After obtaining a performance baseline, enable HTTP compression on your server. Continue to log the value of these counters for an extended period, preferably several days. Compare the performance baseline values to the HTTP Compression enabled values. If the % Processor Time counter is constantly higher than 80%, then you should not use HTTP compression until you can upgrade your server.

How To Enable HTTP Compression

HTTP Compression can be enabled only on a server-wide basis. If you have multiple sites running on a single IIS 5.0 Web server, you'll be enabling HTTP Compression for all sites.

  1. From the Internet Services Manager, right-click the Computer icon, and select Properties.
  2. On the Internet Information Services tab, under Master Properties, select WWW Service.
  3. Click Edit, the WWW Service Master Properties property sheet should appear.
  4. Select the Service tab (see screen capture below).
  5. To compress static files for transmission to compression-enabled clients, select Compress static files. Selecting this option compresses and caches files with the extensions "htm," "html," and "txt."
  6. Type the path to a local directory in the Temporary folder text box, or use the Browse button to locate a directory where the compressed files will be kept.

    NOTE: The directory you choose in Step 6 must be on a local drive to the Web server, and it must be on an NTFS partition. The directory can not be shared, and it cannot be a compressed directory or on a compressed volume.

  7. To compress the dynamic output from applications for transmission to compression-enabled clients, select Compress application files. Selecting this option compresses and the dynamic output from applications with the file extensions "dll," "asp," and "exe."by default.To limit the maximum temporary folder size, select Limited to, and type a whole number in the MB field.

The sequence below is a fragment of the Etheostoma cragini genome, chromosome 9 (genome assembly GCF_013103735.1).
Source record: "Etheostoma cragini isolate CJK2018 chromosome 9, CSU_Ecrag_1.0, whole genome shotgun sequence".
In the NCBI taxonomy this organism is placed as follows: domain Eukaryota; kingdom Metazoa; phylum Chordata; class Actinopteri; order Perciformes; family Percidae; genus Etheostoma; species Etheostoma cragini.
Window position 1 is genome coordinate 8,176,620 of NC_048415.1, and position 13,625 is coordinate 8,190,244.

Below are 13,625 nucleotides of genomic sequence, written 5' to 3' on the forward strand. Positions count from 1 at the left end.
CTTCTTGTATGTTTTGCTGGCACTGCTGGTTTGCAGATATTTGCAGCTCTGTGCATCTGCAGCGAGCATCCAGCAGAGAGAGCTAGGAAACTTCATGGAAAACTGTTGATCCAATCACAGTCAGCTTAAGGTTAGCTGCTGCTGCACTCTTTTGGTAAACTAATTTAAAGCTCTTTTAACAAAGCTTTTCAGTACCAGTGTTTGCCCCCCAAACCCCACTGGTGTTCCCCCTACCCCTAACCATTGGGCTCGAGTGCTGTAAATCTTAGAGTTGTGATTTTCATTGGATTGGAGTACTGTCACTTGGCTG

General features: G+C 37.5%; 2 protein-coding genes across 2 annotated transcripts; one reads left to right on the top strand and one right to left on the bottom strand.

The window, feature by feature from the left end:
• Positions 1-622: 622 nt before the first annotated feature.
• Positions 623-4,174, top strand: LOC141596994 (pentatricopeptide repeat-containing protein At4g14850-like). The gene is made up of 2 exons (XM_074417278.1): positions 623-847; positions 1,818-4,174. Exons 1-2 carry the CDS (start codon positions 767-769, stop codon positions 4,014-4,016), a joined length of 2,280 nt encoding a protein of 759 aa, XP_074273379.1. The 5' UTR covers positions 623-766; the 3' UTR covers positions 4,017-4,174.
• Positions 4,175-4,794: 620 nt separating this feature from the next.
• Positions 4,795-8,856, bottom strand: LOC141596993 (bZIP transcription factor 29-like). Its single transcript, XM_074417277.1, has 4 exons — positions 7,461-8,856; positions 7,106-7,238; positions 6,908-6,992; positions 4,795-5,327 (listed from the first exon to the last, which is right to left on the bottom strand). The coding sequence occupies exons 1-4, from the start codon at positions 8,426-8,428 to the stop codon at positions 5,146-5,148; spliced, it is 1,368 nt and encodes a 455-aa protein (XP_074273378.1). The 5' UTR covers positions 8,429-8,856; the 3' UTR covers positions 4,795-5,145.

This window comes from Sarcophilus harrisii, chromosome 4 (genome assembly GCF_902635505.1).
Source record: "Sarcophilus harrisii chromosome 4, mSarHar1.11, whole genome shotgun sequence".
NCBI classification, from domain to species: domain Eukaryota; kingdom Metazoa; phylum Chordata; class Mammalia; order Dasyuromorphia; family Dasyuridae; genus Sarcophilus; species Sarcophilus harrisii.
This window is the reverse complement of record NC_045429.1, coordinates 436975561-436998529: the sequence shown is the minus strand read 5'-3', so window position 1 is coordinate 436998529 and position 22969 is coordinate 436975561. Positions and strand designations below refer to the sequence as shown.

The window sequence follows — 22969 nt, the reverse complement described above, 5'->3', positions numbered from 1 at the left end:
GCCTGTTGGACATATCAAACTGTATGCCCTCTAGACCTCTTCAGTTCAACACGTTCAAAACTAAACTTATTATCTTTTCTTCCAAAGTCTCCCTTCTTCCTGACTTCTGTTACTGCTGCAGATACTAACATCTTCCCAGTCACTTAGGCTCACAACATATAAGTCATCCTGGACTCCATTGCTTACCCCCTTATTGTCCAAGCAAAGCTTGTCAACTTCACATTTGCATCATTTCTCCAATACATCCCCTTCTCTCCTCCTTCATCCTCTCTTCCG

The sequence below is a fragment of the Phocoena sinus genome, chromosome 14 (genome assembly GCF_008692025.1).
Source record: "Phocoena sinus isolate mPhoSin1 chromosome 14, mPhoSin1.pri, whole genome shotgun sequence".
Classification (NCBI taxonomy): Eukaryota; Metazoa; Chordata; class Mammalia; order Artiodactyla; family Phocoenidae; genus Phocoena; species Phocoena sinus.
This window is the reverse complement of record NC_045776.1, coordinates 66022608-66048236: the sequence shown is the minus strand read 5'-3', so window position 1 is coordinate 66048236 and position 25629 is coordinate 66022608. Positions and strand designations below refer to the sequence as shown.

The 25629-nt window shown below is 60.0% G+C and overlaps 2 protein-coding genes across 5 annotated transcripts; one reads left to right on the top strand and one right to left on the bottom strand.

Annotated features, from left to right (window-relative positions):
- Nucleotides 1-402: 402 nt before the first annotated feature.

The WWW Service Master Properties property sheet

By default, maximum temporary folder size is set to unlimited. This works OK for Web servers with enough hard-disk storage for both the un-compressed version, in addition to the compressed version of static files stored in the temporary folder.

However, if running short of disk space is a concern, then select "Limited to". When the maximum temporary folder size is reached as configured by the MB field, IIS will delete 256 files to make room for new compressed files to be cached to the temporary folder. Configuring a temporary folder size too small can have an impact on performance because IIS will need to re-compress and re-cache static files, resulting in more CPU usage and hard drive access time.

Customizing Compression for additional File Types

The "compress static-files" option on the WWW Service Master Properties property sheet only compresses files with the extensions "htm," "html," and "txt" and the "compress application files" option on this property sheet only compresses the output from files with the extensions "dll," "asp," and "exe." These file name extensions are saved as parameters in the HcFileExtensions and HcScriptFileExtensions IIS metabase keys. You cannot customize these default parameters from the property sheet, but they are customizable by editing the metabase directly, as shown below.

The following examples show how to add file types to, or remove file types from the above stated list of compressible file types. The following steps need to be performed in addition to those listed above on how to enable HTTP Compression.

Example 1

The "compress static files option" is enabled. In addition to compressing files with the extensions "htm," "html," and "txt," you also decide to compress files with the extensions "ppt" and "xls." (You can choose to have IIS compress just about any type of file, static or dynamic, e.g. "cfm" "doc", etc.)

The commands listed in Step 3 below, replace the previously defined file extensions after the IIS Services are restarted.

NOTE: The new parameters ("ppt" and "xls") are not appended to the existing file extensions so you must also include the file types that were previously enabled using the WWW Service Master Properties property sheet.

  1. Open a command prompt window.